Sorry about your snake club, but, I mean, geez, it's a snake club. Settle down.
Yeah, yeah, I know, it's just a snake cl -- wait a minute. Girlfriend? Hold the
And a little more venting . . .
I'm amazed at how wound up I still am over this club business; it's wounded me far more than I originally expected. Mike thinks I'm difficult to work with; in fact, I simply won't put up with any of his crap, which other members have somehow managed to absorb with equanimity. If I'm difficult to work with, I'm also the one who's doing most of the work. But, typically in these organizations, the lazy and the disorganized tend to reward the nice rather than the hardworking.
Update 11:10 AM: Johnny writes in with some needed perspective. He thinks my resignation and shutdown of the club web page are petulant, and that I owe it to the others to stick it out through the remainder of my term. On the other hand, he thinks that, having voted for me (or at least not opposed me), people have an obligation to work with me regardless of whether they think I'm being difficult -- and my work has been valuable. This guy's worth having around, folks.
Saturday, April 26, 2003
Corn snake sex
Looks like some mating activity is going on in the corn snake cage. No intromission as yet, but there's a big wad of goo on the base of the branch: somebody got a little excited, I think. Be careful when you name a male snake
The club melodrama continues, as Mike, the person whose behaviour yesterday precipitated my resignation, has hardened his position. It seems that he resented my offers of help as an implied attack on his competence. Whereas I felt shut out of planning an event that I was, in the final analysis, responsible for. He's stubborn; I'm hurt. I put a lot of work into that damn club: the web site, the by-law fight, the promotional materials -- all of these I did more or less single-handedly (credit to Florence for translating the materials, however). All without much help from an old guard who seem to be above criticism themselves -- Anthony has called me an asshole to my face, Andrew has yelled at me over the phone, and Chantel deliberately excluded Jennifer from committee deliberations, and none of them have ever apologized for it. And I'm the one who's difficult to work with! That's rich. The club is a fucking clique, run by those who treat it as their personal fief, and even after three years as a member and a year and a half as president, even after all I've done for them, I'm still on the outside.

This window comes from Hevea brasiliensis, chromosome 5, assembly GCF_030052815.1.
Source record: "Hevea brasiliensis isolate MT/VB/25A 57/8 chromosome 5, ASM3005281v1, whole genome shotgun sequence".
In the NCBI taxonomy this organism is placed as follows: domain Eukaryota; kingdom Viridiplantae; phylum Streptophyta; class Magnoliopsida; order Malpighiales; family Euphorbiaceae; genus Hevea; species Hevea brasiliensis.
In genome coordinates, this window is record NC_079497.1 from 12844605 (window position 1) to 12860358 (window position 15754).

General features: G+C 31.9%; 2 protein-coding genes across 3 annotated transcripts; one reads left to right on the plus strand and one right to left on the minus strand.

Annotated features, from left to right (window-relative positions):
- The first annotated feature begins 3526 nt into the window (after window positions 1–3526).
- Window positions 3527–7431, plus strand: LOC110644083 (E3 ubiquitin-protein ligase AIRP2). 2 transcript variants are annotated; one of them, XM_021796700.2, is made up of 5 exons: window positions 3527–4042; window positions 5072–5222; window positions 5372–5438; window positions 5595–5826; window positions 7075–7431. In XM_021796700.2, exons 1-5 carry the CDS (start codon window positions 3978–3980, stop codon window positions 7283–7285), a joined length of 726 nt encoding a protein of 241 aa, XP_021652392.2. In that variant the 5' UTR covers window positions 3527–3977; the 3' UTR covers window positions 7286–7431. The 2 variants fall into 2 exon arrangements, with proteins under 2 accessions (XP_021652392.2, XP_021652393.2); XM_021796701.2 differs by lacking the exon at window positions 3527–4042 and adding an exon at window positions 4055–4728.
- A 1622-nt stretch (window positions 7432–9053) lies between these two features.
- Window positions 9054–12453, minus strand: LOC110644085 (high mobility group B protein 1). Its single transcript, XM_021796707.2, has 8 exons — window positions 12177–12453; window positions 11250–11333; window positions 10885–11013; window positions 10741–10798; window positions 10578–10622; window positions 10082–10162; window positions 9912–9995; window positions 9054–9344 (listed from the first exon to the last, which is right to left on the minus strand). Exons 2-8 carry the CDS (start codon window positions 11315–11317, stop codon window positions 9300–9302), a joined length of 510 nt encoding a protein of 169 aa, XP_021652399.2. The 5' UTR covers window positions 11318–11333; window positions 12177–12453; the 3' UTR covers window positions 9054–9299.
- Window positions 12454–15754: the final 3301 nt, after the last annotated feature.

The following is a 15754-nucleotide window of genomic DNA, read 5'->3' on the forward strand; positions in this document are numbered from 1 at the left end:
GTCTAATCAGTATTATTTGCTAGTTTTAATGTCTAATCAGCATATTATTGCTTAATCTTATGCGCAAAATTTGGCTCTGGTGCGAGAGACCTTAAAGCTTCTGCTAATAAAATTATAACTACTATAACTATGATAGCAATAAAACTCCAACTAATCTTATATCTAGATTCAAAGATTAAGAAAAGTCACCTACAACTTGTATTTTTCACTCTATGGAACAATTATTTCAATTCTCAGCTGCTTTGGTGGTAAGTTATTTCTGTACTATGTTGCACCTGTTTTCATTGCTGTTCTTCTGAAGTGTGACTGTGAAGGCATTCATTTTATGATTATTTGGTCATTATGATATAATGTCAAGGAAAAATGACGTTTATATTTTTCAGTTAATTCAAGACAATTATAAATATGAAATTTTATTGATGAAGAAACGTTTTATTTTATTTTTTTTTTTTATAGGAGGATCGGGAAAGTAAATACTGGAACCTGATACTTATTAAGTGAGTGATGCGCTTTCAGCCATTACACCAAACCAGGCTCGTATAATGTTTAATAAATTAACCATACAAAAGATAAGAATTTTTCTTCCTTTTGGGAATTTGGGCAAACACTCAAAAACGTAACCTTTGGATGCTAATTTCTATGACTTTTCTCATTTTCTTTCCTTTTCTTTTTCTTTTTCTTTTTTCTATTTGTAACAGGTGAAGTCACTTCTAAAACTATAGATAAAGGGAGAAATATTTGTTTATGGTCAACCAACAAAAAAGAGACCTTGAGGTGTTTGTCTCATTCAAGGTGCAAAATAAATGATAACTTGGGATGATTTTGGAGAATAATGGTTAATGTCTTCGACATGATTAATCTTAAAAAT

At last, we have the mighty Chewbacca.
Sony Clié CF slot
The Compact Flash slot on Sony's NX- and NZ- series Clié handhelds officially only supports an expensive Sony-branded WiFi card (presumably Sony wants you to use their Memory Sticks for data storage), but third-party drivers allowing any Compact Flash memory card to be used have been released.
Friday, April 25, 2003
I have just resigned as president of the Ottawa Amphibian and Reptile Association. My god, but that's a frustrating bunch to organize. The hell with them.
Didn't get the job I referred to earlier. That, and the last-minute chaos as the club tries to get a show together, and the fact that [edit: I thought at the time that] the show's organizer is botching things up as usual, is putting me in a pretty foul mood. And my support network is, as usual, unavailable. (Thanks, everyone!)
Newspaper to editor: No blogging!
It seems to me that unless travel editor Denis Horgan has a non-competition clause in his contract that prevents him from publishing elsewhere, the Hartford Courant has no business telling him to stop blogging on his personal site. (via Blogroots)
Vintage Apple computers on eBay
I read John Ward's guide to buying vintage Apple computers on eBay with great interest, because I've been muttering about laying hands on an old Apple II or two for about a year now. I'd collect old computers -- or at least old Apples -- if I wasn't already collecting books and snakes and actually had any room left. (via MyAppleMenu)
Thursday, April 24, 2003
Wednesday, April 23, 2003
Map Room tweaks
Minor redesign over at The Map Room; posts have been few because I'm making it hard on myself to post -- trying to craft them too carefully, I suspect. I have a backlog so there will be more.
Job interview for a reasonably long-term IS-04-level position tomorrow afternoon. Cross your fingers.
Table of Palm OS handhelds
Here is a list of the Palm OS handhelds available now or soon:
|Handheld Name||RAM||OS||CPU Speed||Description||Price ($Cdn)|
|Palm Zire||2 MB||4.1||16 MHz||Budget, two buttons, no backlight, no cards or peripherals||$150|